Avoiding Dental Disaster

Ellie here, with kind of a personal question: Did you brush your teeth this morning?

You did? Awesome!

Now – how about your pet’s teeth?

Silence . . . hmm . . .

Did you know that just like in humans, animals’ teeth can accumulate bacteria and other nastiness? When the normal bacteria that live in the mouth adhere to the teeth, they form a sticky layer called a biofilm. In as little as three days this biofilm can harden, transforming into a tough material called plaque or dental tartar. This process is quick, too – over 80% of dogs and 70% of cats have dental disease by the age of three years! Now that’s what I call a dental disaster!

Although it’s super gross to look at, plaque isn’t the worst thing to happen to your pet’s mouth. The real problem starts when bacteria migrate under the gums, or gingiva. This causes local infections and inflammation of the gingiva (you might know this condition as gingivitis). The gums become red and sore, which can be painful for dogs and cats alike.

This is a model of a dog’s mouth, complete with gingiva.

And here’s a cat’s mouth.

Meanwhile, those pesky pathogens continue to wreak havoc. They can set up shop in the deep part of the tooth under the gums (the root), resulting in abscesses (pockets of pus) that cause pain and can loosen teeth. Bacteria can also get inside a tooth, killing the living tissue within. Once that happens, the only options are a root canal or removal of the tooth (extraction).

Even worse, once bacteria crawl under the gums, they’re able to reach the bloodstream and travel to other organs in the body – including the kidneys, liver, and heart!

So, by now you’ve figured out that the oral health of your pets is a big deal. Signs of dental disease you may notice in your pet include:

  • Decreased appetite, or chewing on one side of the mouth. (Though most animals continue to eat despite the pain and discomfort it causes – after all, they’re hungry.)
  • Bad breath (halitosis.)
  • “Chattering” (moving their jaws together quickly.)
  • Behavioral changes, including a loss of interest in toys and not wanting to be patted on the head.
  • Excessive drooling, sneezing, or discharge from the mouth.
  • Bleeding from the gums or mouth.
  • Loose teeth, discolored teeth, or masses in the mouth.
  • Swelling or drainage under the eye.
  • It’s even possible for dental disease to be so severe that a pet’s jaw may break!
  • Sometimes nothing! Pets can be so good at hiding discomfort that you may not notice any changes. Affected pets may act relatively normal and still be eating and playing. This is one of the reasons why it’s so important to bring your pet in at least once a year so your pet’s mouth (and all the other parts of them!) can be examined.

So, what should you do if you see these signs in your pet? A trip to the veterinarian should be your first step. After evaluating your pet, your vet may suggest an Oral Assessment and Treatment (or OAT, also referred to as a “dental” or dental surgery).

OATs are performed under general anesthesia. Vets do this for several reasons. One reason is that the medical team needs to take x-rays (radiographs) of the pet’s entire mouth. A wiggly pet makes for blurry x-rays! These pictures allow the vet to see what’s going on below the surface of your pet’s pearly whites. Remember that even though cat and dog teeth are relatively large, we can only see ⅓ of the tooth, so ⅔ lives under the gums.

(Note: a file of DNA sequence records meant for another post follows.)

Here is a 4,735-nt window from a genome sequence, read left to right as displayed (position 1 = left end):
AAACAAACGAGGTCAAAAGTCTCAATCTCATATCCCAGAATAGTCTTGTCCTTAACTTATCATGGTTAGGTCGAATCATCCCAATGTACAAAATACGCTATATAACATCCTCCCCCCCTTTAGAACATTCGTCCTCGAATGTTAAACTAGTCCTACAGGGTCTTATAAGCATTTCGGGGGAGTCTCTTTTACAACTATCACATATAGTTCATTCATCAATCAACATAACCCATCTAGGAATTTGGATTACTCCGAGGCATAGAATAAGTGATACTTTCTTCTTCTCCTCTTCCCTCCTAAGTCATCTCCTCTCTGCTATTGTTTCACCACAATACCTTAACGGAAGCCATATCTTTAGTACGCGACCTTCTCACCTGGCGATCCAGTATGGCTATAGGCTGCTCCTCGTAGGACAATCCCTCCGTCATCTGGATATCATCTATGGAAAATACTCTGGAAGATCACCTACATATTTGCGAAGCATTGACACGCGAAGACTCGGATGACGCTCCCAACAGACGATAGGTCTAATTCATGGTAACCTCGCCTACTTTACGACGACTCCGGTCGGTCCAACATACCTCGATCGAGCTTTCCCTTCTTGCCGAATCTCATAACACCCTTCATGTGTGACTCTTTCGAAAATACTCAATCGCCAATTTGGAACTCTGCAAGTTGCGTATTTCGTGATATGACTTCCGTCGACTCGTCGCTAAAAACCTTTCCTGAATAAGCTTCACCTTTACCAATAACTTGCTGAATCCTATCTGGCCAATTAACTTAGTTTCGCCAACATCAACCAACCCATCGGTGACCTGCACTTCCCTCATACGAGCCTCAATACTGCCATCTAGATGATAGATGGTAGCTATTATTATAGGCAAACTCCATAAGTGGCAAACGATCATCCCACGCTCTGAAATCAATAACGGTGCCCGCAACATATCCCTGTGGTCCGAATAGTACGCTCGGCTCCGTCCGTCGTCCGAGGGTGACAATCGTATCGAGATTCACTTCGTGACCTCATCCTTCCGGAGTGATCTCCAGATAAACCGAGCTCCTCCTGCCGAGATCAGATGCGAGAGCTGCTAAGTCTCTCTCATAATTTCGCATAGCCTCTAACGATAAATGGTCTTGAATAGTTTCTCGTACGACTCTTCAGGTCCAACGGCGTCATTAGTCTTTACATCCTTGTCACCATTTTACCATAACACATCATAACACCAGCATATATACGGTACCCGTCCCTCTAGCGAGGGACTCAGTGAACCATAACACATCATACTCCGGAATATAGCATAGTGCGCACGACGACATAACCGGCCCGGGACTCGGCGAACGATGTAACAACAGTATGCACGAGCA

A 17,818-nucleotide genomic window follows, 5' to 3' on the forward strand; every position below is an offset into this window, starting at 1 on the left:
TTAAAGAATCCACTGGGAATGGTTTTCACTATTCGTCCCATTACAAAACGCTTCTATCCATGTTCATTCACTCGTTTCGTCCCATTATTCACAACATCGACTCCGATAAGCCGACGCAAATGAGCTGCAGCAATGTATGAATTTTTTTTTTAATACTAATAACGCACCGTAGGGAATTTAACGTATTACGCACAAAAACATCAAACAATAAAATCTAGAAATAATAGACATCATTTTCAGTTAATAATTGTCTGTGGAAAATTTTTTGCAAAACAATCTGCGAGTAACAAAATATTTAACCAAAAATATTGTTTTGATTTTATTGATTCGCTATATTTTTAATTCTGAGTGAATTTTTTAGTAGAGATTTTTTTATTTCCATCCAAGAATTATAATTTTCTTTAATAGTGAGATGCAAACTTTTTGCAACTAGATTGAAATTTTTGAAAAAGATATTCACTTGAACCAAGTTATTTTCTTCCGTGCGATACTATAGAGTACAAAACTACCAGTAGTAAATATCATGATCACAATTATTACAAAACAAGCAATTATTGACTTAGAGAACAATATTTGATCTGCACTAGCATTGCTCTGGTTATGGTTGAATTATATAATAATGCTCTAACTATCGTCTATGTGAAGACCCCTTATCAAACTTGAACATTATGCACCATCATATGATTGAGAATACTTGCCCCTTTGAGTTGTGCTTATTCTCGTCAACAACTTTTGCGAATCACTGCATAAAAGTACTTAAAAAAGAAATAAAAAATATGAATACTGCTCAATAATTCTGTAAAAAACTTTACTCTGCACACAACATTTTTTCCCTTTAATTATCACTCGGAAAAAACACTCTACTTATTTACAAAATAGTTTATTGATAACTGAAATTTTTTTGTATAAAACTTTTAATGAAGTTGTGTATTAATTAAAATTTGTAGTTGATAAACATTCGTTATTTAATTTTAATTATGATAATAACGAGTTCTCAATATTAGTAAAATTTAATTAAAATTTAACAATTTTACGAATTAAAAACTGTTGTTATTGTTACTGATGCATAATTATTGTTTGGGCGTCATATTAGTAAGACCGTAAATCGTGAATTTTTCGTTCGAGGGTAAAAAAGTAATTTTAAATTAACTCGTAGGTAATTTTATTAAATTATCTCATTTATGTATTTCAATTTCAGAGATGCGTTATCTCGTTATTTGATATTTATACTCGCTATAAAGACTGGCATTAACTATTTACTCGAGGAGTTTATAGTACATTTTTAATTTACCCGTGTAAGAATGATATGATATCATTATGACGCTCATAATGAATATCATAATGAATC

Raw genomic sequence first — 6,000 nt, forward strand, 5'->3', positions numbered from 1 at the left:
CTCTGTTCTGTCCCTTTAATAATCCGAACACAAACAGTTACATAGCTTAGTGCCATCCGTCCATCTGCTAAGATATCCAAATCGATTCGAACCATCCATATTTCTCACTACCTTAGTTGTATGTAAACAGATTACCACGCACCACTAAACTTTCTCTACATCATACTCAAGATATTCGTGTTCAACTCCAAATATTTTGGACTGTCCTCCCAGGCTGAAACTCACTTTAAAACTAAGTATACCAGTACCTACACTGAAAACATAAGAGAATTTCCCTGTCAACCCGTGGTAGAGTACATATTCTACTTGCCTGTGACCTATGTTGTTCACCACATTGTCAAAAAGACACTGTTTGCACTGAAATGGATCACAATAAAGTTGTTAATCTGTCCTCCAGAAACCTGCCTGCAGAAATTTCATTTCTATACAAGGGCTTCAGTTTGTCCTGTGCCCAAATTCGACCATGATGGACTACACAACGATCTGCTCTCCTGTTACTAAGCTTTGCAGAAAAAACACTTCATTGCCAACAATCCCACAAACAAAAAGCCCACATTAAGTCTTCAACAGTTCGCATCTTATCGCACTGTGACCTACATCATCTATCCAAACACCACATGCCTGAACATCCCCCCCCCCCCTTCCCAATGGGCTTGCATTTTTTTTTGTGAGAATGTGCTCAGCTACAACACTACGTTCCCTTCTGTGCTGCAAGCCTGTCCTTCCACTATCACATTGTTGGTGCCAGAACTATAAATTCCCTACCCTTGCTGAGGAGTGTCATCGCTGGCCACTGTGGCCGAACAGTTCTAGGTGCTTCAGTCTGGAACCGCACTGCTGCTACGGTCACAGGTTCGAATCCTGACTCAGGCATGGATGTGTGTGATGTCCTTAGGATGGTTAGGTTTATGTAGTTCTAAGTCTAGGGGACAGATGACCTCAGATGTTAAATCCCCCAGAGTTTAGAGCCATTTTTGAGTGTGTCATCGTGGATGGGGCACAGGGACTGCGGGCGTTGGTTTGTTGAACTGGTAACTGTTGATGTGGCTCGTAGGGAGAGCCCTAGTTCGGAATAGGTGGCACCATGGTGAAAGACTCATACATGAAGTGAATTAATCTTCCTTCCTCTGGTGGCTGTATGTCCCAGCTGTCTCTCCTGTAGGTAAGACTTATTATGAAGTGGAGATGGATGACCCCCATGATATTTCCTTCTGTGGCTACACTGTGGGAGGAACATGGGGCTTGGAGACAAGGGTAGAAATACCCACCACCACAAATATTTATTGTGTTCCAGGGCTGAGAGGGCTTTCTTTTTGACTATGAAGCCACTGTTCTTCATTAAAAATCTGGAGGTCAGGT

Here, we lifted the gingiva. See how deep down those teeth go?

See what I mean? Good thing we take x-rays so that we can see the whole tooth and safely clean it! Having a pet under anesthesia also ensures we can protect the pet’s airway. After all, pets don’t spit on command!

During your pet’s OAT, veterinary technicians will also check the depth of the gingival sulcus (the area between the pet’s tooth and the gum). A very deep sulcus can indicate more severe disease. If any teeth need to be removed, now is the time. Your vet may have discussed extractions with you before the procedure, or may call you during the OAT to give an update and get your consent to extract one or more teeth (depending on what we find after cleaning and radiographs).

The remaining teeth will be scaled (to get all the tartar off both above and below the gumline) and polished (to smooth them out and get rid of any rough spots to which bacteria could adhere in the future). Sometimes the mouth will also be rinsed with a special pet “mouthwash” to help kill bacteria. Bonus: extra kissable breath!

Once your pet comes home, what do you need to do to keep those teeth sparkling clean? Well, that takes us back to my original question! Daily brushing is recommended for all dogs and cats. In addition to keeping your pet’s teeth clean and healthy, brushing can help lengthen the time between procedures. Don’t use human toothpaste – there are special toothpastes available that are safe for pets to swallow, and they come in yummy flavors like chicken, peanut butter, and salmon!

Ask your vet about techniques to get your pet in the habit of good oral hygiene. Even if your pet isn’t a fan of brushing, you can still place toothpaste on rubber toys such as Kongs so when your pet chews, their teeth get rubbed with the paste. A good general rule for pet toys is that they should be soft enough that you can indent them with your fingernail (so firm rubber toys are fine; bone, antlers, and hooves are too hard). Dental diets and dental treats are also available to help remove tartar.

A few examples of the dental treats we sell here at our office.

By performing regular brushing and having OATs done by your veterinarian, you can help keep Fido feeling fine!

Stay tuned for a future blog entry where we follow one of our doggy friends through his OAT “dental day!”